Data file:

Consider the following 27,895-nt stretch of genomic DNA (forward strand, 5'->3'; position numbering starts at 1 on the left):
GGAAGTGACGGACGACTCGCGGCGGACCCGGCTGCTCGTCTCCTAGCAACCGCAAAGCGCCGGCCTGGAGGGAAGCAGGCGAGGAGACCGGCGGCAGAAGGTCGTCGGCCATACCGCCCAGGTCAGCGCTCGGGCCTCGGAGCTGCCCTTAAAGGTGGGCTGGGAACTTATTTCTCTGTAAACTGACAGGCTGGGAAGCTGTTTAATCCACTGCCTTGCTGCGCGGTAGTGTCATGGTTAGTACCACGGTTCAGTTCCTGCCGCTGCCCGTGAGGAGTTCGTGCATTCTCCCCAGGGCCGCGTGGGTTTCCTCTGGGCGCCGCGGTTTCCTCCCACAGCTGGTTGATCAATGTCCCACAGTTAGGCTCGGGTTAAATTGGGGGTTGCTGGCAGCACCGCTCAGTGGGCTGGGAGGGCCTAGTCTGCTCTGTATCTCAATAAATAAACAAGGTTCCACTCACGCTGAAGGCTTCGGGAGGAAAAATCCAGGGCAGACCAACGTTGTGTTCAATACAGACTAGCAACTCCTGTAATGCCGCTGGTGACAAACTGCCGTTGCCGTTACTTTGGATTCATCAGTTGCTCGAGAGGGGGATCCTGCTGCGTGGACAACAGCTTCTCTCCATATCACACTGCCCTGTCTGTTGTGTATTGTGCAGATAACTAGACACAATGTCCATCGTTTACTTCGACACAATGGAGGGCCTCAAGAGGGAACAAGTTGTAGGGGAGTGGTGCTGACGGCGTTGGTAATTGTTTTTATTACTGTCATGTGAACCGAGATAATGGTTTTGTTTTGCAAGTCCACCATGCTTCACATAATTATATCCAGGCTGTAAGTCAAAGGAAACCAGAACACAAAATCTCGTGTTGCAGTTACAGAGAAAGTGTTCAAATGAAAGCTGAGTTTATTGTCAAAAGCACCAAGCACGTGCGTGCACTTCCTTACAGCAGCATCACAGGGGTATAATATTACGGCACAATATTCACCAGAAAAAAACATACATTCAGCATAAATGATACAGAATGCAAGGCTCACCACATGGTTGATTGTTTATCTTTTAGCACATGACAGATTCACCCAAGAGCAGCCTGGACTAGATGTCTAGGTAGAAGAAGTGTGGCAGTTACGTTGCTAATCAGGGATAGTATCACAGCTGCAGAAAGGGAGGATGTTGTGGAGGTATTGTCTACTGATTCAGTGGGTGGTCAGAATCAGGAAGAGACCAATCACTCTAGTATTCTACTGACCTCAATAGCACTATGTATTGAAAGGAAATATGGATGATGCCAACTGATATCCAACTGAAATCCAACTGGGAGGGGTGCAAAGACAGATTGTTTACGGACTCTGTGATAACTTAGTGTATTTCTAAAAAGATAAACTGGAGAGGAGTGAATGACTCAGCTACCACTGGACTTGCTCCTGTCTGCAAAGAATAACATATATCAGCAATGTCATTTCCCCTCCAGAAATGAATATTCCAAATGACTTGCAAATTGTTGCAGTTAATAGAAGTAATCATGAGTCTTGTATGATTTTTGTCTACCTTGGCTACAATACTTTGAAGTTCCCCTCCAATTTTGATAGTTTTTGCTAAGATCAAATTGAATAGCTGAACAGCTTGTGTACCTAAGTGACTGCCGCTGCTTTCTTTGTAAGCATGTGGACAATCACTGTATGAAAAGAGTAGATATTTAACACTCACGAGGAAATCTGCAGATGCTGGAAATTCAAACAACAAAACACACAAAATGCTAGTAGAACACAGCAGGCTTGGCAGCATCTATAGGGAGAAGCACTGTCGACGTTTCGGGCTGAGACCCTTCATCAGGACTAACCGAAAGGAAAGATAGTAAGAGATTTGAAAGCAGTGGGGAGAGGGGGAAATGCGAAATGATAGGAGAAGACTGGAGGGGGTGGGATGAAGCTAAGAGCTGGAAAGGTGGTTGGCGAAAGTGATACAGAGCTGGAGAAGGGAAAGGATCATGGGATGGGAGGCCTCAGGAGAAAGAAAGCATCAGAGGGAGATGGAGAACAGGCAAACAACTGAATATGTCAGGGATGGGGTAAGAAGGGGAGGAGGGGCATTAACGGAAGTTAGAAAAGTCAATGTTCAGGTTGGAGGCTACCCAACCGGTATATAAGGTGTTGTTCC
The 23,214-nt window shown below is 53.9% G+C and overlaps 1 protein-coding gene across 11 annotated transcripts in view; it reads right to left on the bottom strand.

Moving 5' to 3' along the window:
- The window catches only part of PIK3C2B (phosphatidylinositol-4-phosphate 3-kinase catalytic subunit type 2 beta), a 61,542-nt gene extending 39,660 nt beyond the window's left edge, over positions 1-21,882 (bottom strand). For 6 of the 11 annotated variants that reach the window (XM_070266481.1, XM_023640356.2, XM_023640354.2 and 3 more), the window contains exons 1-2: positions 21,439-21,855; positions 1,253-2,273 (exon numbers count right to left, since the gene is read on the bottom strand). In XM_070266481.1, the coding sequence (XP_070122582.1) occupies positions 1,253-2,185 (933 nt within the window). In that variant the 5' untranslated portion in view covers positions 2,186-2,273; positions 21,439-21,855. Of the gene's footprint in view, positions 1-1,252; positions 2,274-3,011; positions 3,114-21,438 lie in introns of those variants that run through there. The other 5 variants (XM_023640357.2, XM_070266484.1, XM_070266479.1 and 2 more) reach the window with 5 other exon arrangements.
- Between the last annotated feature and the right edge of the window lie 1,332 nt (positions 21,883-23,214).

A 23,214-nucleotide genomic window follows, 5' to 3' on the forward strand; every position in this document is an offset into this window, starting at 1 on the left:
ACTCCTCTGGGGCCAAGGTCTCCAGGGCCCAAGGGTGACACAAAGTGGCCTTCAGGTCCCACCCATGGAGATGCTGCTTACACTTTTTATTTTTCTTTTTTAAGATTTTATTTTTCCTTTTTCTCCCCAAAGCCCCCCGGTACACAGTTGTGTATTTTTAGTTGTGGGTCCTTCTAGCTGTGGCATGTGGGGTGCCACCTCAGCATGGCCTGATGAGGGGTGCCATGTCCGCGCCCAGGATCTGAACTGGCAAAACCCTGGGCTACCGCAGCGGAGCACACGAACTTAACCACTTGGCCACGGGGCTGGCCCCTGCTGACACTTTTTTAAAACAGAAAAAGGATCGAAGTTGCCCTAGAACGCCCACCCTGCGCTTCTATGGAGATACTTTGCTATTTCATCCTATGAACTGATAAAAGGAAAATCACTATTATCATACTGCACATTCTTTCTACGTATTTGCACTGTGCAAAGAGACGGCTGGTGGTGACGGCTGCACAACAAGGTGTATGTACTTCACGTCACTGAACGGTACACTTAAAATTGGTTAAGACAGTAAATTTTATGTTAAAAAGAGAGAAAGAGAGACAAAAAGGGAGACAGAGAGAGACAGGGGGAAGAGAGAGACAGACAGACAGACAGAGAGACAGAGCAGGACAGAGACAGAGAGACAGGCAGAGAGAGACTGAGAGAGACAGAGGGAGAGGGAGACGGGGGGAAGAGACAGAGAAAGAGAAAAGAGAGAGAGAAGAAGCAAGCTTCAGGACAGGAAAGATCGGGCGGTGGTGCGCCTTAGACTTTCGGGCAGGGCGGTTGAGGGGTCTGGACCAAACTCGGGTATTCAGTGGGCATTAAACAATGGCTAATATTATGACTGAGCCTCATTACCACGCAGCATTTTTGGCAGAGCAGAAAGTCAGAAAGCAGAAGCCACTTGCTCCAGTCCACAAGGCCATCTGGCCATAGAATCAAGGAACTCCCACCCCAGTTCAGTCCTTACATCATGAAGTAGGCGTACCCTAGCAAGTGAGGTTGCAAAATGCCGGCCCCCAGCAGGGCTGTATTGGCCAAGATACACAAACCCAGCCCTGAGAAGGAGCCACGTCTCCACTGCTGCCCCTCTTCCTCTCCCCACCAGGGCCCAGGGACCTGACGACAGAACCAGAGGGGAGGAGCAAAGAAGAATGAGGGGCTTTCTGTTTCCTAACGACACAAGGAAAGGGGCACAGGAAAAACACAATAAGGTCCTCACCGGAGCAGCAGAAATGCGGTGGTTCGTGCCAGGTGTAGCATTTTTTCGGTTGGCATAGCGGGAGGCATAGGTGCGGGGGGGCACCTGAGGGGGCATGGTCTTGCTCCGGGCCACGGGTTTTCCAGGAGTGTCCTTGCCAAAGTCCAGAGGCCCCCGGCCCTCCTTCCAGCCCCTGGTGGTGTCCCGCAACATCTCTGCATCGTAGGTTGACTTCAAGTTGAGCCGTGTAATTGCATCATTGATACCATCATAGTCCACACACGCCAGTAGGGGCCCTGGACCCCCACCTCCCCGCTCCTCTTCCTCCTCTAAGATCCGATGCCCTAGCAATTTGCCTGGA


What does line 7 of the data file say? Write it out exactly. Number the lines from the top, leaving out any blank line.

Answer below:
A 23,214-nucleotide genomic window follows, 5' to 3' on the forward strand; every position in this document is an offset into this window, starting at 1 on the left: